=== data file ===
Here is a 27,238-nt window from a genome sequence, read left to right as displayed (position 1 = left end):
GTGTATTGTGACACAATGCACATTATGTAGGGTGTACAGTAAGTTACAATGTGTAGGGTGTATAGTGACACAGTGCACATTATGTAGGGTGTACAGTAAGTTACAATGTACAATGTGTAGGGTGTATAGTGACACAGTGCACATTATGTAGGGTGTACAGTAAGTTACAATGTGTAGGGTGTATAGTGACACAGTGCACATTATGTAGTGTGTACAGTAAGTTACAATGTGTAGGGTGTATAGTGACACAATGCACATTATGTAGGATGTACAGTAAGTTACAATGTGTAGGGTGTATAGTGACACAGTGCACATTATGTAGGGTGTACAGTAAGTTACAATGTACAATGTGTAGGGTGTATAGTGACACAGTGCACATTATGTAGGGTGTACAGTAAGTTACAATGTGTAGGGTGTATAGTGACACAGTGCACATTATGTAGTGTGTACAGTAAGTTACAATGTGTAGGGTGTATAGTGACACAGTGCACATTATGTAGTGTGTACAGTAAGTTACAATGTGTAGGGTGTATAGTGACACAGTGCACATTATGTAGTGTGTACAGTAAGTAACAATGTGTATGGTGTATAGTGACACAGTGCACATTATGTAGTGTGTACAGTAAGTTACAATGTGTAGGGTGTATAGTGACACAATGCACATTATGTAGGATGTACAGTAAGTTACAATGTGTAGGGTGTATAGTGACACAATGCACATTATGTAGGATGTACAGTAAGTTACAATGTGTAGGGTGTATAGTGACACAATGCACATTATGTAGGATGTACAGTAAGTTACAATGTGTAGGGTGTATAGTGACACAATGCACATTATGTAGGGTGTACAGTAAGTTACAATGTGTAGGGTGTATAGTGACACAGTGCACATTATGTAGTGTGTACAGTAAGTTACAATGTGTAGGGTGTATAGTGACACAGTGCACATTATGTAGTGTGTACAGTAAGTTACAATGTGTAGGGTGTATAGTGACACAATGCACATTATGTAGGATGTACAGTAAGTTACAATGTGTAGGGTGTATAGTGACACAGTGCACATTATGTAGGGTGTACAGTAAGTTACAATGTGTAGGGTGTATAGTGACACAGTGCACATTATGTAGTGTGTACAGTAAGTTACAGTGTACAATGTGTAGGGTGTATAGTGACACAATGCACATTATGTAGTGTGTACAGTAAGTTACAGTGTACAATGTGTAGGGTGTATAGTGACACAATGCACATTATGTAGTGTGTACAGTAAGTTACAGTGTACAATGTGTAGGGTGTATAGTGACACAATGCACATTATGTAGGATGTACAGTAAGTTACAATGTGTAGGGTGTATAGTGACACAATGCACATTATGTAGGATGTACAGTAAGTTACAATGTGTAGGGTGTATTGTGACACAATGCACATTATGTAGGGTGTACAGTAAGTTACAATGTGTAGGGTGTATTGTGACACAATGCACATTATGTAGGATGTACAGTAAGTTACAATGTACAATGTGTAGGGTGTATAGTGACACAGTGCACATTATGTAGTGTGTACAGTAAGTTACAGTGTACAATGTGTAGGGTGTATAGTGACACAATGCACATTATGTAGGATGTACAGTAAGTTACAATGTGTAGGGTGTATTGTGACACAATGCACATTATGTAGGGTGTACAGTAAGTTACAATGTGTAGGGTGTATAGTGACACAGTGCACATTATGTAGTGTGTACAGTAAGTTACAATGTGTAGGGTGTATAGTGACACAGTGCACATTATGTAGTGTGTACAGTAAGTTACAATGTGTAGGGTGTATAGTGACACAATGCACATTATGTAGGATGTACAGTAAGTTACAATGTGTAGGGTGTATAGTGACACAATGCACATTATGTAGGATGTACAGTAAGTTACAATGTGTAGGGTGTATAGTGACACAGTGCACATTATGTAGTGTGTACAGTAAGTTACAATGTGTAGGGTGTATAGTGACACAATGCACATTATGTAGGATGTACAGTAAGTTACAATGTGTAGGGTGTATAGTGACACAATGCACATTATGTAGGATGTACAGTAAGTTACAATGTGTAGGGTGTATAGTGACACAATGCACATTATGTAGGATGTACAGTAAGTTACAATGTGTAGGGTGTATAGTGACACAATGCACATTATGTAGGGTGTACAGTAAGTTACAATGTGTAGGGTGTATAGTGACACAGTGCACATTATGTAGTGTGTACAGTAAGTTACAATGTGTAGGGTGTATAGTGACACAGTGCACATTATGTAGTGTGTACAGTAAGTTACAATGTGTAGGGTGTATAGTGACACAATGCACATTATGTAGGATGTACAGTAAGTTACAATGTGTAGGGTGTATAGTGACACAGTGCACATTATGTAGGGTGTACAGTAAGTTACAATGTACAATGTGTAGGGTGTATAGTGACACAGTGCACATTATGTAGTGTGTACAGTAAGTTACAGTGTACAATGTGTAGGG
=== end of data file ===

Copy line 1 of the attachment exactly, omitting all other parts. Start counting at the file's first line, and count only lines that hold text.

Here is a 27,238-nt window from a genome sequence, read left to right as displayed (position 1 = left end):